According to the report by the White House Task Force on Worker Organizing and Empowering, a report prepared for the self-declared “most pro-union president you’ve ever seen,” support for unions is way up across several demographics: “Support for a union in their workplace rises to 74% for workers aged 18 to 24, 75% for Hispanic workers, 80% for Black workers, and 82% for Black women workers (the highest of any race and gender group).”
This polling is not indicative of much, other than the simple fact that the recent resurgence in unionizing activity is correlated with an increase in union popularity. Another, much different, statistic to consider was released in the beginning of 2022 by the Bureau of Labor Statistics. According to the BLS, union membership is at the lowest since measurement began with only 14 million Americans holding union membership.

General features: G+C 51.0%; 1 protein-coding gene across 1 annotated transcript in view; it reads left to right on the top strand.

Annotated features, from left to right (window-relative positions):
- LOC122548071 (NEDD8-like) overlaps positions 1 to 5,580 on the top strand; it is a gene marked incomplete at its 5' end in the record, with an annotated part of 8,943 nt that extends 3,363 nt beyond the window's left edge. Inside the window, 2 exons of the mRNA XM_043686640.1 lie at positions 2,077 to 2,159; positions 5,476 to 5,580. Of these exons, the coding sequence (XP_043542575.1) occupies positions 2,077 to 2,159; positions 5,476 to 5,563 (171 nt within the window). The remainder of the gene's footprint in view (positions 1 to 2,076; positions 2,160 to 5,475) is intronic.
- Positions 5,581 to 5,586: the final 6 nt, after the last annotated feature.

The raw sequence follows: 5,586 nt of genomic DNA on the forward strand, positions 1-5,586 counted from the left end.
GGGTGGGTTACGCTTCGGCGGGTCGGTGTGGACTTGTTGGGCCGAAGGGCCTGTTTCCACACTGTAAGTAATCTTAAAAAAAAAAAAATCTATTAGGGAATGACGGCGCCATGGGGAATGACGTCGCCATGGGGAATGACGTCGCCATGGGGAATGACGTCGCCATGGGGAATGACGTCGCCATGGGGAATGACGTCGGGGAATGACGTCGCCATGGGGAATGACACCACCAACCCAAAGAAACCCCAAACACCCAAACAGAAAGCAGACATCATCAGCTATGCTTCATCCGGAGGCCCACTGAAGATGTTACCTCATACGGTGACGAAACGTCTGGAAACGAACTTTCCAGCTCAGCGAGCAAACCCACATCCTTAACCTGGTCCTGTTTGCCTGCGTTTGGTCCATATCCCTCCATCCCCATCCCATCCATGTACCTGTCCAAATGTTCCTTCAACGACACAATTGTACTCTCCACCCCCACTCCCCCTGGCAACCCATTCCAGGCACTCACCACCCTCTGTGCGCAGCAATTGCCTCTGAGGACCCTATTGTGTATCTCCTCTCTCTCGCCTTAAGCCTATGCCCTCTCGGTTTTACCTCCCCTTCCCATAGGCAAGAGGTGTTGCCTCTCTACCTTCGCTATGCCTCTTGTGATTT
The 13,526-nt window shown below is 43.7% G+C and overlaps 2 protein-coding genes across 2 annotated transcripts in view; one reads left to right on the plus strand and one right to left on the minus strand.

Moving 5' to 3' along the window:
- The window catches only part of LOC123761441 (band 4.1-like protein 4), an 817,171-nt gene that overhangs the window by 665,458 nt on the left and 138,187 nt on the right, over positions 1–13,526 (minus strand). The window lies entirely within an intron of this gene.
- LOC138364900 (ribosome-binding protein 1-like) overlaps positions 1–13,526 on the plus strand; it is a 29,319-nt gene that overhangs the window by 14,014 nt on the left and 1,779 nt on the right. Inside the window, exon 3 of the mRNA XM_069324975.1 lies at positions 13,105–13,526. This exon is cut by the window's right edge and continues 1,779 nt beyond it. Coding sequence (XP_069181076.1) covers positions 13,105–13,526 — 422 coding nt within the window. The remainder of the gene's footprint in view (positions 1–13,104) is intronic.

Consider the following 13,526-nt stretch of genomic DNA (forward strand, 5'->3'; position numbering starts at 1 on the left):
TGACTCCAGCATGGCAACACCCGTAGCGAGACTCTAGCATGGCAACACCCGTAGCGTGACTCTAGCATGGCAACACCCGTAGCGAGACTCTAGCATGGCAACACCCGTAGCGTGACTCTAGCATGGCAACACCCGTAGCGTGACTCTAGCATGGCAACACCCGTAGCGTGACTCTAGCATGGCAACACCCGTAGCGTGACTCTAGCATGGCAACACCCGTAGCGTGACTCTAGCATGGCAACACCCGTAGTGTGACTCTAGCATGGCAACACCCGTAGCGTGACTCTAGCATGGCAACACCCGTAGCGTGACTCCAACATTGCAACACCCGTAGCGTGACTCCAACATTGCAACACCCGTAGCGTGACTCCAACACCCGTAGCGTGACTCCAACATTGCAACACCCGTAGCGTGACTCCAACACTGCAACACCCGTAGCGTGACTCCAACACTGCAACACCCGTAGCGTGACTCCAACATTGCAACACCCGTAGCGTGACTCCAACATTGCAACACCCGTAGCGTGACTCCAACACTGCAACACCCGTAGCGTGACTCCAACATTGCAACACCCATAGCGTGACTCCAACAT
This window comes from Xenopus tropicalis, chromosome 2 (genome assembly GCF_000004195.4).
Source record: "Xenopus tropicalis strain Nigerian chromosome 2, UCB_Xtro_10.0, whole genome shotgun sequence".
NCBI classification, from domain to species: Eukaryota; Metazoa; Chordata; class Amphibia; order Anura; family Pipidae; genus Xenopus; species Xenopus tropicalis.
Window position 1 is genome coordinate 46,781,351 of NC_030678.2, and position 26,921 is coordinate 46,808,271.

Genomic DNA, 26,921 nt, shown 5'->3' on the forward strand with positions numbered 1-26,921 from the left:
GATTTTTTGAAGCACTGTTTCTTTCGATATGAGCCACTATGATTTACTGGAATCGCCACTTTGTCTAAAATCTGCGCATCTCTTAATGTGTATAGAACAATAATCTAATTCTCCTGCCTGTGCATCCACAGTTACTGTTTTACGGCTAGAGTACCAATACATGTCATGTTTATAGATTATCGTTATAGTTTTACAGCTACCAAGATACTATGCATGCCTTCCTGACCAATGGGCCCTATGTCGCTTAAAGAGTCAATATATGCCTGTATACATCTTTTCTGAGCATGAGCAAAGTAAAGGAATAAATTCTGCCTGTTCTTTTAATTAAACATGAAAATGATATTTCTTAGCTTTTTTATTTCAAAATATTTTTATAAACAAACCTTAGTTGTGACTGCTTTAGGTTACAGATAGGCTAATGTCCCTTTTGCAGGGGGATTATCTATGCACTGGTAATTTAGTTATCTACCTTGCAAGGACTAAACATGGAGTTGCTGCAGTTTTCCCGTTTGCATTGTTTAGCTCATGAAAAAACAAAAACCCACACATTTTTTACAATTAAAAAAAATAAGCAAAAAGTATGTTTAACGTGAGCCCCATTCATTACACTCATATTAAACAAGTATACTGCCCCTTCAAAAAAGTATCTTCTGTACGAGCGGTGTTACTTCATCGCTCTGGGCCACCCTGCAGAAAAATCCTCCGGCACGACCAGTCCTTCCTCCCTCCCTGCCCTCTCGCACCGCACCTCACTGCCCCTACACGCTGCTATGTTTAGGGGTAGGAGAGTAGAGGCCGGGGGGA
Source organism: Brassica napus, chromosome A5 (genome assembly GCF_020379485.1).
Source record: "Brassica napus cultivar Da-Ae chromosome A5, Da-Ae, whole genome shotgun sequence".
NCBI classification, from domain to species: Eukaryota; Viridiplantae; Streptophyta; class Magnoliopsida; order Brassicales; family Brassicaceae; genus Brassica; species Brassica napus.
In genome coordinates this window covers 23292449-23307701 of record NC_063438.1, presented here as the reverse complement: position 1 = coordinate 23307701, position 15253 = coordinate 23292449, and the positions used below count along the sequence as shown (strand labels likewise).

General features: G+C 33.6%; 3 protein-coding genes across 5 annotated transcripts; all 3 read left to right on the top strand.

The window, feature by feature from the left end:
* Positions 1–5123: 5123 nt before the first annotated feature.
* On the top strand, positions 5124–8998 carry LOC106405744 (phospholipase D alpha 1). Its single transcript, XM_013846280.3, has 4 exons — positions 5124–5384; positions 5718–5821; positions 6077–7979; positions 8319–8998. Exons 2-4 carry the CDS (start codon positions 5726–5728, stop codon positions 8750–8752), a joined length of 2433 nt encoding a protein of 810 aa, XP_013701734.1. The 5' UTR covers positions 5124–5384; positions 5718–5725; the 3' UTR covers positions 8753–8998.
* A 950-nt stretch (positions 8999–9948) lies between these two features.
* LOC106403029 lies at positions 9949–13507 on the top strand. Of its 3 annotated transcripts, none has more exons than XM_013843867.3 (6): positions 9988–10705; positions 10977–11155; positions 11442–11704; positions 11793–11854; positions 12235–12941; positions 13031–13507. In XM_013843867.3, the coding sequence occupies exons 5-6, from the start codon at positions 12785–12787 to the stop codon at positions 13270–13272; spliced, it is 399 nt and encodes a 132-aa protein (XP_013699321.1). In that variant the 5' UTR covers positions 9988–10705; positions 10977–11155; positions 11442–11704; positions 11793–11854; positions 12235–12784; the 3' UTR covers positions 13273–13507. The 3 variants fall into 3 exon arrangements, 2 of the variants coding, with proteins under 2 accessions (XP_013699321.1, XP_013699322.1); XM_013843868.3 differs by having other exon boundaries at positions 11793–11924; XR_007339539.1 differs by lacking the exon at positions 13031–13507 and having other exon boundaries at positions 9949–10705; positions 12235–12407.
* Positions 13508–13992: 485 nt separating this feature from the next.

A snarky, and not entirely baseless, connection could be drawn between these two bits of data: American workers hold the highest opinion of unions when they’re not actually in unions. If this relation between high union popularity and low union membership is genuine, it could help to explain why the explosion in organizing has involved a significant increase in new unions that are formed by workers themselves. Much of this organizing has been done by workers who are aware of the problems with preexisting unions and are trying to carve out something new.
How Did We Get Here?
In a recent public statement made in the aftermath of Congress’s suppression of the potential railroad strike, a member of the National Political Committee of the Democratic Socialists of America (DSA) wrote, “Don’t fall for the Republican talking point about ‘union bosses’ as somehow being pro-labor: you can’t be pro-worker & anti-union.“ This rhetoric frames unions in a way that flattens and elides the contradictions within the labor movement. There can be no conflict between the rank-and-file and the union bosses in the eyes of the DSA. For them, the rank-and-file does not exist.